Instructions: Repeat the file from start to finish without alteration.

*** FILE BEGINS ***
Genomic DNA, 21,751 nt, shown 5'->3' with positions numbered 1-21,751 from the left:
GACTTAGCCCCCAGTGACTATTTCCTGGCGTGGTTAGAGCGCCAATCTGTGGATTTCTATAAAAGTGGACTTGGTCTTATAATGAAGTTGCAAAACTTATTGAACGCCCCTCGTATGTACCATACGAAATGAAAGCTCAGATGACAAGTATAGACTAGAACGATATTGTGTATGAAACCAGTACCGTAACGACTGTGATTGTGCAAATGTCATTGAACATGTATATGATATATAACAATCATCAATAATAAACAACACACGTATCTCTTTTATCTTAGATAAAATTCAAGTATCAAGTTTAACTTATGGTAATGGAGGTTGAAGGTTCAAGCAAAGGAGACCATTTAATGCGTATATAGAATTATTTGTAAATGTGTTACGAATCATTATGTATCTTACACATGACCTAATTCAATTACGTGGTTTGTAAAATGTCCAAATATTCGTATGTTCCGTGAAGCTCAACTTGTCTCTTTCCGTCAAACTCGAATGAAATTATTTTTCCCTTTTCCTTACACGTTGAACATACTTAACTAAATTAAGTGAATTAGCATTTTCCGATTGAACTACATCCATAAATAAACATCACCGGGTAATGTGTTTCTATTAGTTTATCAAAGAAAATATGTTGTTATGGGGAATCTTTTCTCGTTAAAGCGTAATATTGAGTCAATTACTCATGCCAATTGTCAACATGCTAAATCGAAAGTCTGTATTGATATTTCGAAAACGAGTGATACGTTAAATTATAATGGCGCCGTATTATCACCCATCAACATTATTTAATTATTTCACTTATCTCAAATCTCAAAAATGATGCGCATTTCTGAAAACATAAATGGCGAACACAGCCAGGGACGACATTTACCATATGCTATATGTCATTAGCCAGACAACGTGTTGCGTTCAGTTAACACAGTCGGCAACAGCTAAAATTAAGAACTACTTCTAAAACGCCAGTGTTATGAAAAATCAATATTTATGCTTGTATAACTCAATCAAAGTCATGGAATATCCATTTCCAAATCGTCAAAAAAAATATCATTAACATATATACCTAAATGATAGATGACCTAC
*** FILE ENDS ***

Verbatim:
Genomic DNA, 21,751 nt, shown 5'->3' with positions numbered 1-21,751 from the left:
GACTTAGCCCCCAGTGACTATTTCCTGGCGTGGTTAGAGCGCCAATCTGTGGATTTCTATAAAAGTGGACTTGGTCTTATAATGAAGTTGCAAAACTTATTGAACGCCCCTCGTATGTACCATACGAAATGAAAGCTCAGATGACAAGTATAGACTAGAACGATATTGTGTATGAAACCAGTACCGTAACGACTGTGATTGTGCAAATGTCATTGAACATGTATATGATATATAACAATCATCAATAATAAACAACACACGTATCTCTTTTATCTTAGATAAAATTCAAGTATCAAGTTTAACTTATGGTAATGGAGGTTGAAGGTTCAAGCAAAGGAGACCATTTAATGCGTATATAGAATTATTTGTAAATGTGTTACGAATCATTATGTATCTTACACATGACCTAATTCAATTACGTGGTTTGTAAAATGTCCAAATATTCGTATGTTCCGTGAAGCTCAACTTGTCTCTTTCCGTCAAACTCGAATGAAATTATTTTTCCCTTTTCCTTACACGTTGAACATACTTAACTAAATTAAGTGAATTAGCATTTTCCGATTGAACTACATCCATAAATAAACATCACCGGGTAATGTGTTTCTATTAGTTTATCAAAGAAAATATGTTGTTATGGGGAATCTTTTCTCGTTAAAGCGTAATATTGAGTCAATTACTCATGCCAATTGTCAACATGCTAAATCGAAAGTCTGTATTGATATTTCGAAAACGAGTGATACGTTAAATTATAATGGCGCCGTATTATCACCCATCAACATTATTTAATTATTTCACTTATCTCAAATCTCAAAAATGATGCGCATTTCTGAAAACATAAATGGCGAACACAGCCAGGGACGACATTTACCATATGCTATATGTCATTAGCCAGACAACGTGTTGCGTTCAGTTAACACAGTCGGCAACAGCTAAAATTAAGAACTACTTCTAAAACGCCAGTGTTATGAAAAATCAATATTTATGCTTGTATAACTCAATCAAAGTCATGGAATATCCATTTCCAAATCGTCAAAAAAAATATCATTAACATATATACCTAAATGATAGATGACCTAC